A new breakthrough study published in the September 2 online edition of the journal Stress: The International Journal on the Biology of Stress has discovered a biological marker in your hair to measure chronic stress.
Researchers at The University of Western Ontario (Western) in Canada and Meir Medical Centre in Kfar-Saba in Israel collaborated to test a new method of measuring the stress hormone cortisol in strands of hair from 56 male patients experiencing a heart attack.
"Intuitively we know stress is not good for you, but it's not easy to measure," explained Gideon Koren, MD, FACMT, FRCP(C), a pediatrician, clinical pharmacologist, and toxicologist and Ivey Chair in Molecular Toxicology at Western's Schulich School of Medicine & Dentistry.
"We know that on average, hair grows one centimetre (cm) a month, and so if we take a hair sample six cm long, we can determine stress levels for six months by measuring the cortisol level in the hair."
The data analyzed in 56 male patients showed "hair cortisol content emerged as the strongest predictor of heart attack" above other "known risk factors," including smoking, diet, inactivity, genetics and hypertension.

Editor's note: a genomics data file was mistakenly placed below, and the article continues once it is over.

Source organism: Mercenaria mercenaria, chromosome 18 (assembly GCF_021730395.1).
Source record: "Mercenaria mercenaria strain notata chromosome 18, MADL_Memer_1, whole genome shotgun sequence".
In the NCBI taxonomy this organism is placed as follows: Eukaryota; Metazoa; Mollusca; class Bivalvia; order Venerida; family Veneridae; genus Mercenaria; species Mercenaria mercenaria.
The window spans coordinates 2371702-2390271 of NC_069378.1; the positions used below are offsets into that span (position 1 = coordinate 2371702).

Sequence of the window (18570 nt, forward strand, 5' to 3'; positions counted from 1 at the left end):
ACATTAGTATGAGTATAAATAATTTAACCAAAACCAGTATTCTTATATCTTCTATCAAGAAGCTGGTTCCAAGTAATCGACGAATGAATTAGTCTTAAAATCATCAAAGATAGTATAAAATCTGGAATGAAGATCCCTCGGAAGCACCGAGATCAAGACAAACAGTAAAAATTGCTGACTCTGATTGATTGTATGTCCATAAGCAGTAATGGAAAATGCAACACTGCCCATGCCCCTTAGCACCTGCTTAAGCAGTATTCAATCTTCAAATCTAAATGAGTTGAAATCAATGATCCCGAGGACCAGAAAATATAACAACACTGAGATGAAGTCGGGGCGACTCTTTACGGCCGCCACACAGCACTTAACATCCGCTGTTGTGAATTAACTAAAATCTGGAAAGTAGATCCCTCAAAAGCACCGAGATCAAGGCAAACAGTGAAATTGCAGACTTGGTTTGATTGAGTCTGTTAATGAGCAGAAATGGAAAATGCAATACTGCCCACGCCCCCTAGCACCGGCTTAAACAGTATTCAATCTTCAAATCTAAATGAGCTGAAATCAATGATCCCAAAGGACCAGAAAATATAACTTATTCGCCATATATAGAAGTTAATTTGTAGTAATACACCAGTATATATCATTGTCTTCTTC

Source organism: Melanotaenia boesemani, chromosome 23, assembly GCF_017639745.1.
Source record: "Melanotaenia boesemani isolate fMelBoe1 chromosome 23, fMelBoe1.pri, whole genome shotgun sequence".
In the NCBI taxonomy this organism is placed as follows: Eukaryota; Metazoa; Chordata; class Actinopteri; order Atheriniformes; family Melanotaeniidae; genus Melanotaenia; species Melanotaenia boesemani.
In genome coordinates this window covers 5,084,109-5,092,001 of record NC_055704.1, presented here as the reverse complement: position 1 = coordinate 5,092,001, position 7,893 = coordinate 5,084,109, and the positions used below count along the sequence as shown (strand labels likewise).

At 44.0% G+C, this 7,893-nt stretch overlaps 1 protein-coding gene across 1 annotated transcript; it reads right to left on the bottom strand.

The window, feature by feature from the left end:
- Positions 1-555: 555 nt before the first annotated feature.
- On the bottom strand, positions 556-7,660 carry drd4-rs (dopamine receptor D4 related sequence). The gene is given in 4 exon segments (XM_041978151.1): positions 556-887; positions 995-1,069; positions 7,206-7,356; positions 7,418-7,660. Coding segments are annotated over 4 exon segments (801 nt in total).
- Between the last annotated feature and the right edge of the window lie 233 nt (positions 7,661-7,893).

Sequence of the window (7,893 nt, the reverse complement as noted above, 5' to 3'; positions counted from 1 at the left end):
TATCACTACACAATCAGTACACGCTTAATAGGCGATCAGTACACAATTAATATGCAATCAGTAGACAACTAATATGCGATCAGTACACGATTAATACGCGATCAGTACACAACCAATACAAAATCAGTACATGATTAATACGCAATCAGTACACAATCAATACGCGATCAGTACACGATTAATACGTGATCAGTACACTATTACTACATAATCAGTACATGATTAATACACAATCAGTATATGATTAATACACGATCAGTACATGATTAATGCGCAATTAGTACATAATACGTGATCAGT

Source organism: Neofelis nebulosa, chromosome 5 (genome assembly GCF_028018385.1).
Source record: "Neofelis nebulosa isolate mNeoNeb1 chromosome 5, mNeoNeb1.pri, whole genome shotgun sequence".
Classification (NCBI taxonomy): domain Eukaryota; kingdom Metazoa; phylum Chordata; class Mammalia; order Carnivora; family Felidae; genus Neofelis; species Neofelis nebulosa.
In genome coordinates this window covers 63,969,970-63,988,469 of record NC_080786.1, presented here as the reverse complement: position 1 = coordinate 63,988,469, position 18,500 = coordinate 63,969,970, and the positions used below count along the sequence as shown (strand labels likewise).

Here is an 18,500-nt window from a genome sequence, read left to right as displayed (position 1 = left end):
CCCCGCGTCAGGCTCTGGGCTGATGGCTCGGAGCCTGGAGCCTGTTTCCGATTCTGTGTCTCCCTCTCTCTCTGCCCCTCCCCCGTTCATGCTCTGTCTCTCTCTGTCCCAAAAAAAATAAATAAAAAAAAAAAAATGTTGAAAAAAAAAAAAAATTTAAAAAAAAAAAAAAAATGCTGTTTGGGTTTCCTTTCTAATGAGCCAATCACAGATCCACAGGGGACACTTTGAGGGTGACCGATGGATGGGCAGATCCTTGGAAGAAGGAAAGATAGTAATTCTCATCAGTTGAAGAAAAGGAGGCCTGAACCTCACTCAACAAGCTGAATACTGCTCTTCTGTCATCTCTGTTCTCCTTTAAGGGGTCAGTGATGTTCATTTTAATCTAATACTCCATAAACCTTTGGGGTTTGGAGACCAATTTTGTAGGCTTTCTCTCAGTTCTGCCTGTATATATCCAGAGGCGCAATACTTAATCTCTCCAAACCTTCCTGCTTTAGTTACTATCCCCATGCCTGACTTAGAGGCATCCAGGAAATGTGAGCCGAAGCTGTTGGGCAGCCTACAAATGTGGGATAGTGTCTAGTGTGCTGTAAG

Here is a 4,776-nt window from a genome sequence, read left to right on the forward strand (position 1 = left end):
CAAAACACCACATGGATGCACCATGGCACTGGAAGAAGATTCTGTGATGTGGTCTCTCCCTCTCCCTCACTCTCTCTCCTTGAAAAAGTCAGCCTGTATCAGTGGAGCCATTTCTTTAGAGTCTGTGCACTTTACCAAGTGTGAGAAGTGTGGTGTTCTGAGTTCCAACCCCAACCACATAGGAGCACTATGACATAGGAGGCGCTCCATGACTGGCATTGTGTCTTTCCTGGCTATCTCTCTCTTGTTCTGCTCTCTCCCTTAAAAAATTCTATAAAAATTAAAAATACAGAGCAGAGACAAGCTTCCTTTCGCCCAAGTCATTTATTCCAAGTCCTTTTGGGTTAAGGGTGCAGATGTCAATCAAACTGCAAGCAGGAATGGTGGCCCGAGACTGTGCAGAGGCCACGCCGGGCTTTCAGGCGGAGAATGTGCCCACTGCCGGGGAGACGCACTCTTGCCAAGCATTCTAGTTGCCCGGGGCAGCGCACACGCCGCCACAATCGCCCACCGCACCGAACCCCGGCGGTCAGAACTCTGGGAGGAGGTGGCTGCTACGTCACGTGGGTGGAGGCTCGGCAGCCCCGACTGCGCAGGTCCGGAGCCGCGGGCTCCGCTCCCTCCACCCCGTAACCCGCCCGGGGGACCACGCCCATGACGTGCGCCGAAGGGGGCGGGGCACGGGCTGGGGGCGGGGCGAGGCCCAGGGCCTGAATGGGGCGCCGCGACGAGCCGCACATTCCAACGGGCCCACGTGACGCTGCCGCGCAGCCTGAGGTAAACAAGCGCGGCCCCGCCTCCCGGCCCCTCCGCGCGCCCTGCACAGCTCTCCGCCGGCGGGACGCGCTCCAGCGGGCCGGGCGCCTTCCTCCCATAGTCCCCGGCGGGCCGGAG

Perhaps in the future, stress tests will include plucking a few strands of hair.
However you shouldn't ignore other signs that a heart attack could be near like shooting pains (neck, jaw, shoulders, arms), difficulty catching your breath and chest discomfort; for more information, go to:
Full study, "Hair cortisol and the risk for acute myocardial infarction in adult men": http://informahealthcare.com/doi/full/10.3109/10253890.2010.511352